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If each of us takes part in caring and sharing, the overwhelming challenge of poverty can be addressed. Alone we can do so little, but together we can do so much.

Aurora GK Village: A Mother’s Legacy

by Araceli Rosal Barclay


The GK village will be named after Aurora Ferrer Rosal, the author’s mother

Immediately after Typhoon Haiyan (known as Typhoon Yolanda in the Philippines) ravaged and devastated SE Asia, particularly the Philippines, I set out to find a way to help with sustainable, long-term recovery efforts. I researched and interviewed many Filipinos, both in the Philippines and in the US, in search of an NGO that had a good track record in response to such calamitous events. Gawad Kalinga (GK) kept coming to the foreground, being highly regarded for its exemplary approach, long term focus and tangible results. Since focusing on GK, David (my husband) and I have also talked to a few leaders of international NGOs who reiterate the high praise.

Gawad Kalinga: ‘To give care’

The Barclays (3rd and 4th from left) with Gawad Kalinga representatives in Los Angeles, California, USA

GK builds communities and empowers those poor communities to be self-reliant and sustainable through livelihood programs. GK partners with individuals and corporations who fund the costs of building materials. Land is donated by local governments or landowners. Labor is provided by the prospective residents as sweat equity and supplemented by other volunteers and skilled labor. GK has built over 2,000 communities which have helped provide land for the landless, an important step out of poverty.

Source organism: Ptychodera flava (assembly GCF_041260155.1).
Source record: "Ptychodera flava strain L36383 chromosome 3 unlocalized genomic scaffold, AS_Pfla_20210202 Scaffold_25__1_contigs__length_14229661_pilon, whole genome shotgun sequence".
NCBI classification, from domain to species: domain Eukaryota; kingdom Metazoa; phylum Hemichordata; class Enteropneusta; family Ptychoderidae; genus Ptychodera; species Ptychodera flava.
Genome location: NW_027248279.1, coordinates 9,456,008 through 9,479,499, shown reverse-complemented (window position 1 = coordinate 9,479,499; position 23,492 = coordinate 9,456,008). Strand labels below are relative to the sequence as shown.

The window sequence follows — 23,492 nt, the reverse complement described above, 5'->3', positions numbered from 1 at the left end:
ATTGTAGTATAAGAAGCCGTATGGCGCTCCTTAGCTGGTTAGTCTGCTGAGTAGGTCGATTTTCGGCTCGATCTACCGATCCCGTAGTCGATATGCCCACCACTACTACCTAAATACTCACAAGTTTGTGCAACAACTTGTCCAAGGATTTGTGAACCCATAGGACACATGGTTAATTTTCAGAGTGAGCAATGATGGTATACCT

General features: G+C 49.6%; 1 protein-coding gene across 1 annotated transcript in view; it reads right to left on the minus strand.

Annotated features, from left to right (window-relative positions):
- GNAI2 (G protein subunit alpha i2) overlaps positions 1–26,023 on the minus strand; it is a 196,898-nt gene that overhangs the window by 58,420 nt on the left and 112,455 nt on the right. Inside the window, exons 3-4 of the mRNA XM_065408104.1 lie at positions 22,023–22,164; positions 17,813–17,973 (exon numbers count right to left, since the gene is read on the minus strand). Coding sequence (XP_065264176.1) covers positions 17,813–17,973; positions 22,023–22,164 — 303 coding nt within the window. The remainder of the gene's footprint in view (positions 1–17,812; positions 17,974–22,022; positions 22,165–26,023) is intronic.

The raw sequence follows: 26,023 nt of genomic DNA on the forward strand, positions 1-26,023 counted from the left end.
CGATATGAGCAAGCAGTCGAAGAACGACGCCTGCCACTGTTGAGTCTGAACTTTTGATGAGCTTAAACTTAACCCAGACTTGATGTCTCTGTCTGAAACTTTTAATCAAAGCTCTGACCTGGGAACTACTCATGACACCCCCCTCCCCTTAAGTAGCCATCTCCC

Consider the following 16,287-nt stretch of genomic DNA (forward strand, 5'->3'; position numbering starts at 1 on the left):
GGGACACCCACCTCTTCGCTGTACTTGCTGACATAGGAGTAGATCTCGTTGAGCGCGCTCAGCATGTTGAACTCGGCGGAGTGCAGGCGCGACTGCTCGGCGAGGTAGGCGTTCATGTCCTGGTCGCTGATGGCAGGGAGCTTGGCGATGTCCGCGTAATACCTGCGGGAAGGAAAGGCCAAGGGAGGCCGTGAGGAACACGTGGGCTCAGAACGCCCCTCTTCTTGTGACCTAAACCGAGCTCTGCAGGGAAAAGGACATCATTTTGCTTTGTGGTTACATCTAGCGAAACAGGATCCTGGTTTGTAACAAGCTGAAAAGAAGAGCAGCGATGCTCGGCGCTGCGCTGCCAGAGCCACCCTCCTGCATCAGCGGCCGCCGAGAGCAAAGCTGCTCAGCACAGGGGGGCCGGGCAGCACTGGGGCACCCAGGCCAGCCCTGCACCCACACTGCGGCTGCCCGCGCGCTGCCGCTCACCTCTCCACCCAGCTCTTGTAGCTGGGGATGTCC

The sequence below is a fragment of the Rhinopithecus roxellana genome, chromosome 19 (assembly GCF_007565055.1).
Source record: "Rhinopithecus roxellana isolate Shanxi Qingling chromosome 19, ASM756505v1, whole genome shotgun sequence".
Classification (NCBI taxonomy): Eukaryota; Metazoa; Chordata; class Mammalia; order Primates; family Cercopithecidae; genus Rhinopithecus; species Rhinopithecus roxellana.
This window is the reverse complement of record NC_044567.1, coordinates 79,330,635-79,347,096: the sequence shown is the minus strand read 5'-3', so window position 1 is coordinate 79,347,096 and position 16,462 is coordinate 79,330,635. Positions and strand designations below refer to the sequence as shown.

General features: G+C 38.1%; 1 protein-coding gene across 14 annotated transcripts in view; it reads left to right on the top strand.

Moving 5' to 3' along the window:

In February of this year, my son Chris Barclay and I visited GK’s model village, the Enchanted Farm in Bulacan, an hour’s drive from Manila. There we met Tony Meloto, GK’s founder, who explained his vision of homes, education, economic opportunities and entrepreneurship that will uplift the poor and the homeless.

San Isidro, Leyte

A week later, Chris and I flew to Leyte and saw the devastation. Very little in the way of improvements or rebuilding has been done. Because the transmission lines are still down, only 25% of the island has electricity, even though the geothermal power plant is up and running. Buildings that are still standing are damaged and roofless, rubble is everywhere, and people are living in tents which get blown down in storms. School is in session and children are surrounded by debris from the typhoon and most classrooms have no roofs. Some classes are held inside donated tents.


The San Isidro build site was donated by the Ang Family, a local landowner. GK will build 38 homes (there are 2 existing homes already built). The homes that will be built are designed to withstand storms. In addition to the homes, other structures to be built include a preschool, a community center, and a livelihood program building.

In Filipino tradition, GK has asked us to come up with a name for the village
and we have decided on
Village Aurora.
Aurora means Dawn, and is also the name of my mother:
Aurora Ferrer Rosal.

6 months after Super Typhoon Haiyan (Yolanda) made landfall and wreaked havoc in the Philippines,
GK is now on FULL BLAST with Yolanda reconstruction. (Read the full report)

Through the combined efforts and resources of partners, volunteers, GK workers and our very own residents, we have made significant headway in our roof repair, Balangay (fishing boats distribution) and housing reconstruction. Like the Barclays, you too can be part of Operation Walang Iwanan and help GK in rebuilding. We need YOU to help SCALE UP so we can each more families faster.

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